[docs] Interested in Contributing

will kahn-greene willg at bluesock.org
Sun Jul 4 14:59:04 CEST 2010


I don't know if anyone responded to you individually, but I haven't seen
a response on the list yet.  I haven't contributed docs fixes before,
but this is how I think it works.

There's a page on the Python.org site that talks about how to get into
Python development.  The instructions there will help you for non-code
changes, too.


Bugs are tracked in the Python bug tracker:


Docs bugs are all in the "Documentation" component:


Another way to look for issues that you might be interested in fixing is
through OpenHatch.org.  Their system polls the Python bugtracker for
bite-sized bugs.  I think in the Python bug-tracker, these are marked
with the "easy" keyword.  This includes both documentation and code bugs.


Any comments on and changes to docs bugs are cc:d to this list.  This is
the mailing list to discuss documentation issues.

Documentation fixes are best done through patches attached to the bugs
in question.  If there are things you want to fix that don't have bugs
for them already, you should create a new bug.

That's the best workflow.  The other workflow is to send docs problems
and fixes where the fixes are described in English to this list.  I see
Georg and some others periodically go through emails on this list, fix
things and check them in.  I shouldn't speak for these people, but I
suspect they prefer the patch workflow.

Documentation for Python is formatted in Restructured Text and uses Sphinx:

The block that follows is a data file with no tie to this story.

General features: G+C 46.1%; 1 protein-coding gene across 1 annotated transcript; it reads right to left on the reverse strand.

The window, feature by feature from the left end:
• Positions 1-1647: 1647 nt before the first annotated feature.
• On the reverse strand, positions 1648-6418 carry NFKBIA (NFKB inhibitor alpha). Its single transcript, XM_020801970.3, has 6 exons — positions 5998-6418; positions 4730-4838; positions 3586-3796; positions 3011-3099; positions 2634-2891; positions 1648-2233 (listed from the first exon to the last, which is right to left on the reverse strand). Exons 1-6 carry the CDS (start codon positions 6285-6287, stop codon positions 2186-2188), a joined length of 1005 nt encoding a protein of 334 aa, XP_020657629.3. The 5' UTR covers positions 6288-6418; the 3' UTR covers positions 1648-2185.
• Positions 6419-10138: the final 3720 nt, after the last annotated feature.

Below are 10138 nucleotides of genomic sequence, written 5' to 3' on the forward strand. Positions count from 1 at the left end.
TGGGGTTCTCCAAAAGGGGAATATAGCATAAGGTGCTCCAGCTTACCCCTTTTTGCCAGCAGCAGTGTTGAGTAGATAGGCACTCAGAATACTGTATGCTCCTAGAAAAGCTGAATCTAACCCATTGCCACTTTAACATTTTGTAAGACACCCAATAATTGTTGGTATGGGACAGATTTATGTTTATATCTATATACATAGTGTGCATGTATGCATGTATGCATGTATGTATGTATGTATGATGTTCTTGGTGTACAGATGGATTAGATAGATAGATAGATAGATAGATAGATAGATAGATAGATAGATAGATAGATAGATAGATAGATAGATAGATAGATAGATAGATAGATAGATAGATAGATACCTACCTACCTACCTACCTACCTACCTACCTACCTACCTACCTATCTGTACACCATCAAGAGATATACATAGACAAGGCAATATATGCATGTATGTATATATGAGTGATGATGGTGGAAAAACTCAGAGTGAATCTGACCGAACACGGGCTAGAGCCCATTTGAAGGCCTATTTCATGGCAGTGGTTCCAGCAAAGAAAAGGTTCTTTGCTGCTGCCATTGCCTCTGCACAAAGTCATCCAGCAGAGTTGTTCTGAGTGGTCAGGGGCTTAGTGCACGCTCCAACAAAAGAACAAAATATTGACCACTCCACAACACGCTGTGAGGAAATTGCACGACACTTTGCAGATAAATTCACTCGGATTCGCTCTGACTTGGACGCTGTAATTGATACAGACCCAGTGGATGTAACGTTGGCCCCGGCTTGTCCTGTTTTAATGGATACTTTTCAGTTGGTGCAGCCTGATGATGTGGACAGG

The Sphinx documentation is great.  In addition, there are a few
Sphinx-related videos on Python Miro Community:


I think that covers it.  I hope that:

1. I got this right (feel free to chime in where I'm mistaken)

2. that this helps you and anyone else looking to get more involved in
Python development


On 07/02/2010 11:40 AM, Steven McGrew wrote:
> In the interest of making myself useful this summer, I would like to
> contribute to the Python documentation.  Having used many obscure Python
> libraries in my projects, I have noticed a distinct lack of good
> documentation and code examples for some modules (especially some of the
> XML parsers out there), and I want to make using Python easier for other
> people.  I have not written documentation before, but I am willing to
> learn ReStructuredText and I consider myself to be a competent programmer.
> If you have any suggestions for how I could get started or could point
> me in the write direction of the python doc community, I would greatly
> appreciate it.
> -Steven McGrew

More information about the docs mailing list